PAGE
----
BOOK REVIEW: The Time Machine – by H.G. Wells

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Title: The Time Machine
Author: H.G. Wells
Genre: Classics, Science Fiction, Time Travel
First published: 1895
Finished reading: May 17th 2016
Pages: 104
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“We should strive to welcome change and challenges, because they are what help us grow. With out them we grow weak like the Eloi in comfort and security. We need to constantly be challenging ourselves in order to strengthen our character and increase our intelligence. ”

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I normally seem to be having a love/hate relationship when it comes to classics, but since I have been wanting to read The Time Machine for a while now and I needed more classics for a challenge I decided to give it a go anyway. This story set in the year 802.701 AD is without doubt a quick read and and has an interesting vision of the future, especially when you keep in mind the story was written in the 19th century. Still, I’m having mixed feelings about this time travel story. I felt the story was a bit too ‘communist’ to my taste. Why? It almost seemed like H.G. Wells was promoting communism by showing that the seemingly rich and priviledged Eloi are actually quite weak and the ‘lower’ Morlocks are more technically advanced because of the simple need to adapt to a complicated situation. The quote above shows this quite well… I’m not saying the political theme is necessarily a bad thing, but it wasn’t what I expected and I’m still not sure what to think of it. And I didn’t enjoy the descriptions of the part where he travels towards the final moments of the Earth as much as his first time travel adventure either. Still, I can’t deny the story in general reads fast and is quite entertaining if you can get past the political theme. The descriptions of this future are without doubt interesting!

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A Victorian scientist calls himself the Time Traveller as he tries to convince his friends that he was finally able to build a working time machine. They all seem a bit skeptic and don’t believe him, until the day that his time machine vanishes from sight. It seems like time travelling is indeed possible! He takes himself to the year 802.701 AD, and soon finds out life is completely different then. The Time Traveller has a hard time communicating with the inhabitants of this strange future, but he is happy to see that suffering has been replaced by beauty, contentment and peace. But soon enough he starts to discover that the Eloi people are not as advanced as they might seem and are in fact quite weak. The Eloi are afraid of the dark, and with reason, because beneath their paradise live the Morlocks hidden in the deep tunnels. They have evolved in order to survive under the complicated circumstances in the tunnel, and now hunt the very people that used to control them…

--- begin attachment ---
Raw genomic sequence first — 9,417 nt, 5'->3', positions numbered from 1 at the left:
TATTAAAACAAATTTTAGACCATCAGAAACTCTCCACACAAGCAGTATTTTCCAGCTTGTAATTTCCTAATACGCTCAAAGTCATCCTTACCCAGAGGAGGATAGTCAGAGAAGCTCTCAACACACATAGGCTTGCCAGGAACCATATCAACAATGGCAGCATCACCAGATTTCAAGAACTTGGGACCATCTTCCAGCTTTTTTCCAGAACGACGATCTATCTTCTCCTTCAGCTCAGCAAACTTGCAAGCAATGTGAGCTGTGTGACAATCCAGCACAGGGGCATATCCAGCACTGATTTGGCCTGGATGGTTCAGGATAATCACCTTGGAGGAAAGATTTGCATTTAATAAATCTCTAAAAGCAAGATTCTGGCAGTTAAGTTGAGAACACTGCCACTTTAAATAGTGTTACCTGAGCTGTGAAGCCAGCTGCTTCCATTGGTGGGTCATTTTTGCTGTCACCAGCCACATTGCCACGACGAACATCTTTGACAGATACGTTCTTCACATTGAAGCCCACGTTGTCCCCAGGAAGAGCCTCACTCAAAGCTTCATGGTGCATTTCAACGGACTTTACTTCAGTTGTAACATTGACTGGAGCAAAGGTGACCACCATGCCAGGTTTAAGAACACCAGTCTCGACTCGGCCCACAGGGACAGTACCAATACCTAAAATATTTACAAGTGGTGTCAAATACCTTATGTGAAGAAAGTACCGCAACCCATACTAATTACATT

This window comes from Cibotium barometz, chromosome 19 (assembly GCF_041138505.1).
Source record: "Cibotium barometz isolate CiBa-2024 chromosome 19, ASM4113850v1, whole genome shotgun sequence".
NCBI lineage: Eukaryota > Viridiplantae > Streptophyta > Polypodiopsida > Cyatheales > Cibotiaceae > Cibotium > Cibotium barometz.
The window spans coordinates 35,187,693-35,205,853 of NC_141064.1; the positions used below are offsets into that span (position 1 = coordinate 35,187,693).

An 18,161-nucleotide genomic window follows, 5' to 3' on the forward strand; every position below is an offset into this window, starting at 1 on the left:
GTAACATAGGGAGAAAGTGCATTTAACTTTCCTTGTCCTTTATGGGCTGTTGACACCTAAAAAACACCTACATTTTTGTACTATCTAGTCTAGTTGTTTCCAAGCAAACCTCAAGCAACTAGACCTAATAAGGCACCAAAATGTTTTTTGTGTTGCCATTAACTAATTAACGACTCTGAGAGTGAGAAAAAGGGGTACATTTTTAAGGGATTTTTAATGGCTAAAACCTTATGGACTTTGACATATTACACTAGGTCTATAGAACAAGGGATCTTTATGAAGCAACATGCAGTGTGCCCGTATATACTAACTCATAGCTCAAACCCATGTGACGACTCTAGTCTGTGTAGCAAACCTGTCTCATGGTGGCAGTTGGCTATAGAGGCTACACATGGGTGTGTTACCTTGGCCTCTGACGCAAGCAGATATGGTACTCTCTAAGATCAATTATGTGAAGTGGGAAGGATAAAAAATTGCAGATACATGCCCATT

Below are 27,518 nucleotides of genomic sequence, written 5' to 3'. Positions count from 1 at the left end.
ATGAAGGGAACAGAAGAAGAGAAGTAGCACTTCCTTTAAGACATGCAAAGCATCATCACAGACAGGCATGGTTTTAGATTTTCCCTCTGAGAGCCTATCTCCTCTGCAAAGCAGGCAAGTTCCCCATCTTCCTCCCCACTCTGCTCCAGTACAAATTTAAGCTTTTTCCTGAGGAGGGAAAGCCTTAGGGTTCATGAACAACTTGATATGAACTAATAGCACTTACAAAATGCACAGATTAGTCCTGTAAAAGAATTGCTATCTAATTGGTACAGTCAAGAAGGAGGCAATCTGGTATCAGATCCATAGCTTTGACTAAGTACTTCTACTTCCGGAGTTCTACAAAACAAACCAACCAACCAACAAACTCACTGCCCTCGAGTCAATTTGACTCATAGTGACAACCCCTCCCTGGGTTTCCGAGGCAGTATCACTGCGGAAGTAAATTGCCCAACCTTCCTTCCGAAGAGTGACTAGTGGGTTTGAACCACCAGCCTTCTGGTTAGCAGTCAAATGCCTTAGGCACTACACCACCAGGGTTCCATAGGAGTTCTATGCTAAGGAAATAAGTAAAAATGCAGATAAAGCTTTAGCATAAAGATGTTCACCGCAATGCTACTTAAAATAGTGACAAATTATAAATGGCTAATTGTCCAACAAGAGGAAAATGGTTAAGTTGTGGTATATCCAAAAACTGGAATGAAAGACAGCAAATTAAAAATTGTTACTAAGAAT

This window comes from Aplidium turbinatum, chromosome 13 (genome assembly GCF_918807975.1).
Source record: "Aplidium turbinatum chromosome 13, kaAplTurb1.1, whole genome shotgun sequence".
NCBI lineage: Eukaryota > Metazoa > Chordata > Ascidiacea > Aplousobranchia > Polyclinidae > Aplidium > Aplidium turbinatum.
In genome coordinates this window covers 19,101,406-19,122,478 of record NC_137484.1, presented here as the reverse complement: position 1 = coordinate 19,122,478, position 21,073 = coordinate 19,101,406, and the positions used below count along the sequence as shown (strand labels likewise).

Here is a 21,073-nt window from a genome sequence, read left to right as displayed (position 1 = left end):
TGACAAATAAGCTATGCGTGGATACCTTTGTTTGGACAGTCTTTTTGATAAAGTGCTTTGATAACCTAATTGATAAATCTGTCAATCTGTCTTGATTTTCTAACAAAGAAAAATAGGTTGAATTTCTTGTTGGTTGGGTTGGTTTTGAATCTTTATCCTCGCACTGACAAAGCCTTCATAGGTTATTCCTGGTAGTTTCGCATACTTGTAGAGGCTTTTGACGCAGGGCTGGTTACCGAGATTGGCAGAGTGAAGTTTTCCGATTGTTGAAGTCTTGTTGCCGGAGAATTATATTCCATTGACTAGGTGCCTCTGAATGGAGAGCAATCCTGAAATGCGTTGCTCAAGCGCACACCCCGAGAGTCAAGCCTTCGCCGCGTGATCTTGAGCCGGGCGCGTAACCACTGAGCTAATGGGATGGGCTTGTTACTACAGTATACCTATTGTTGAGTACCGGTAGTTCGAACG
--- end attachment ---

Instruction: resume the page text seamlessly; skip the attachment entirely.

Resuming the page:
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While I liked the general descriptions of The Time Machine and it was interesting to read a vision of the future that was written over one hundred years ago, I still have mixed thoughts about this read. The main problem I had involves the political theme, which I thought distracted the attention from an otherwise entertaining sci-fi time travel story. I won’t be saying this classic is a must read, but it is an interesting enough read if you like these kind of stories and quite short as well.

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13 thoughts on “BOOK REVIEW: The Time Machine – by H.G. Wells

  1. It’s a story I like very much (though not the screen interpretations). I was very interested in the political message you got from the novel. Rather, I’ve always seen it as much an anthropological message – a commentary on evolution.

    Liked by 1 person

    • Part of it can definitely be seen as anthropological, but I interpreted the underlying message in a different way as well. While the Eloi initially seemed to be the more powerful race and had control over the Morlocks (communism), the Morlocks were able to grow stronger using a ‘communist’ system and ended up being better of. I guess this can be interpreted in different ways, but I also felt it was a criticism on capitalism and the Industrial revolution; saying that those who seem priviledged initially will end up weaker than those who have to fight to survive and work together to improve their situation.

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